In After Virtue, Alasdair MacIntyre expounds upon the deficiency of moral language born out of the Enlightenment. Myopic and individualistic, the language of the day is not grounded in an objective, historical narrative, but rather a subjective, ahistorical understanding. He believes that the solution is found in an Aristotelian posture that is objectively grounded, and historically rooted.

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The Righteous Mind: a book review

The Righteous Mind: Why Good People Are Divided by Politics and Religion (Credit: Random House, Inc)You are encouraged to talk about your day, to discuss potential problems, and even reflect on future dreams, but there are two subjects you do not talk about at the dinner table: religion and politics. More divisive than JFK conspiracy theories and Kobe Bryant versus Michael Jordan hypothetical matchups, both religion and politics are issues on which individuals take strong positions. But nevertheless, this article will function as a review and not as endorsement. I will endorse Michael Jordan, I will stand behind the single shooter theory, and I will leave my political leanings out of this review.

Jonathan Haidt's The Righteous Mind: Why Good People are Divided by Politics and Religion seeks to enrich the robust dialogue as to why we are such a divided nation when it pertains to views concerning religion and politics. Not necessarily trying to find solutions, though he does somewhat anemically at the end, but rather Haidt seeks to identify the characteristics that cause us to be so divided on these issues. As a social psychologist who teaches at the University of Virginia, Haidt endeavors to enrich our understanding of the human condition and argues from Humean perspective that we are more intuitional than logical.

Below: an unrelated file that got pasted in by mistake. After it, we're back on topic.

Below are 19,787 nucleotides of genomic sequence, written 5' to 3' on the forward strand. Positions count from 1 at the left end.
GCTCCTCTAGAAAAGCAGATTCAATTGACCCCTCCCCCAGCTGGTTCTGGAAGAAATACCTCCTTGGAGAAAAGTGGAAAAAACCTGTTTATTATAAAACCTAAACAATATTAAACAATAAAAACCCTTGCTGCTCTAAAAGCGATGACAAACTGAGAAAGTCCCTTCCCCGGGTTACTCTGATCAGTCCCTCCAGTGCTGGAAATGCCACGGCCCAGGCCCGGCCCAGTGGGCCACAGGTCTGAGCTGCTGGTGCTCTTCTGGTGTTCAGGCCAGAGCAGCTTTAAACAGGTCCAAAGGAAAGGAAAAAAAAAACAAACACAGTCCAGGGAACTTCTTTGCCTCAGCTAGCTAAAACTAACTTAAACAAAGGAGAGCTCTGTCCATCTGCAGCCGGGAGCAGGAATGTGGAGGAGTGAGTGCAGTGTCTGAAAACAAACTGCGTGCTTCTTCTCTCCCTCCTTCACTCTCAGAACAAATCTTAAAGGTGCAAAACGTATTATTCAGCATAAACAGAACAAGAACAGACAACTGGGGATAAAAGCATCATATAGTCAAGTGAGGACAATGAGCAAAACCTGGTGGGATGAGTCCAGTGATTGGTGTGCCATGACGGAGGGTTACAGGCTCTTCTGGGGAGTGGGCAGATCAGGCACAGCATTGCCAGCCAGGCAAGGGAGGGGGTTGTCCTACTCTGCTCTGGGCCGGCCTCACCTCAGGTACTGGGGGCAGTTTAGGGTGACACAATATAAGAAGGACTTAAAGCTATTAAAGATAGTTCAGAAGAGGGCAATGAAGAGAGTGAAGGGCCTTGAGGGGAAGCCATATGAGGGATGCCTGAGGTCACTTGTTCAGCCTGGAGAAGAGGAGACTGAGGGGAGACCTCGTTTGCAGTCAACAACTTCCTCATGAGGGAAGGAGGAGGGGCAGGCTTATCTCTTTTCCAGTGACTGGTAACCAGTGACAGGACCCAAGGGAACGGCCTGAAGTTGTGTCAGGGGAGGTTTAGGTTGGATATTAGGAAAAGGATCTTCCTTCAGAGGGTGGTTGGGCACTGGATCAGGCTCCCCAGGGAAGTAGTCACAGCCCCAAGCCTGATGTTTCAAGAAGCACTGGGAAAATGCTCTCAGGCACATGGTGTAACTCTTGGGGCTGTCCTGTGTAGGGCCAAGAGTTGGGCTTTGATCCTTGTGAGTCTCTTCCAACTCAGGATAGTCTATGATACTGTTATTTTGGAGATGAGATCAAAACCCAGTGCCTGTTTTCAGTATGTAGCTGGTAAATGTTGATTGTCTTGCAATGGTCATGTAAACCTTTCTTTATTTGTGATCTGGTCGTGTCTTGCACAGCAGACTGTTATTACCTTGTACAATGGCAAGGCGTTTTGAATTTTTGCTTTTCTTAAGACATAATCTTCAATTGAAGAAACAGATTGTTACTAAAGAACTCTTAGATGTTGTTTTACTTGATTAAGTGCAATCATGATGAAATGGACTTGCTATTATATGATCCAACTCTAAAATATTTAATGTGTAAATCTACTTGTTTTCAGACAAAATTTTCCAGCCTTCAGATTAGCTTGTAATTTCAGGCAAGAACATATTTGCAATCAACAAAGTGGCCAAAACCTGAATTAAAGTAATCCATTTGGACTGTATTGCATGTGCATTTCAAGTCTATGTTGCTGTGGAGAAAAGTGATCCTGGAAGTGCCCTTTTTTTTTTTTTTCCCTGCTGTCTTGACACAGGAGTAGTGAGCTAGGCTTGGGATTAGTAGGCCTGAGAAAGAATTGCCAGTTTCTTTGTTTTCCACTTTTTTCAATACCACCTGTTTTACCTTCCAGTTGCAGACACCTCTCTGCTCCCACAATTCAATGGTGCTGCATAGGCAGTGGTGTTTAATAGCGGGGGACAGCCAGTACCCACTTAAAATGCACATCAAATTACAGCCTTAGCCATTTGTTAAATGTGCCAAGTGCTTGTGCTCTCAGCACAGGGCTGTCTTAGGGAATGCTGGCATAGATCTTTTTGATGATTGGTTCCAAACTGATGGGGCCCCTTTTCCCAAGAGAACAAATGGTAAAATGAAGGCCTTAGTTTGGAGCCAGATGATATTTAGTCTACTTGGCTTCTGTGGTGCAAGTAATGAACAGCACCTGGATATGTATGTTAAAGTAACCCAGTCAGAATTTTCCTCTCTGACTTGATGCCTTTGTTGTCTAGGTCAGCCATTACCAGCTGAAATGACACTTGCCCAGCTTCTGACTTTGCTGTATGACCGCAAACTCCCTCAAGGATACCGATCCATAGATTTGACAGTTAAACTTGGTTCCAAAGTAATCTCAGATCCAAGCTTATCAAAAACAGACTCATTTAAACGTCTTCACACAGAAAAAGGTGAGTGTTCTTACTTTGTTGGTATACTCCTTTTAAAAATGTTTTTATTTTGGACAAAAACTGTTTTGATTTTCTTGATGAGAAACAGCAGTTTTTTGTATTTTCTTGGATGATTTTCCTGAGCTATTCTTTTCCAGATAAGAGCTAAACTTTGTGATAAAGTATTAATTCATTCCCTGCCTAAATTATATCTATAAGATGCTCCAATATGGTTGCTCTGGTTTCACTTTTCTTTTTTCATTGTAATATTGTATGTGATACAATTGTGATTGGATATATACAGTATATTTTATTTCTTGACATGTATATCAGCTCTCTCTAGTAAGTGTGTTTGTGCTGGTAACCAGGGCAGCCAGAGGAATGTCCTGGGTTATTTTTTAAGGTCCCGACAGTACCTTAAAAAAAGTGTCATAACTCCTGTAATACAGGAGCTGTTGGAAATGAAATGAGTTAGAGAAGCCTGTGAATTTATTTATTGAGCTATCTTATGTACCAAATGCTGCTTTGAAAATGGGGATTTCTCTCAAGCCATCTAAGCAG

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Inside Out: a movie review

Inside Out comes to US theatres in 3D on June 19, 2015. (Credit: Disney-Pixar via Youtube)Inside Out is the latest Disney Pixar movie from Oscar winning director Pete Doctor, best known for his work with other classics like Up, Monsters Inc., and the Toy Story movies. The film centers on the emotions that help to guide the life of a 12 year old girl named Riley. Joy, voiced by Amy Poehler, is the predominant emotion and serves as the leader inside Riley's head. As a result, Riley is a very happy and relatively care-free girl who greatly enjoys her life in Minnesota. However, things take a turn when her family moves to San Francisco for her father's work.

In Minnesota, Sadness, voiced by Phyllis Smith from The Office, was a relatively marginalized part of Riley's subconscious. However, as the family moves, Sadness begins to play a growing role without either her or any of the others really understanding why. Her actions lead Joy to try even harder to maintain control and keep Riley happy. However, those efforts result in calamity when she and Sadness are accidentally sent to another part of Riley's mind. As a result, Fear, Disgust, and, primarily, Anger are left to try and guide her through the tumultuous experience of adjusting to a new school and a new life while Joy and Sadness try to make the difficult trip back.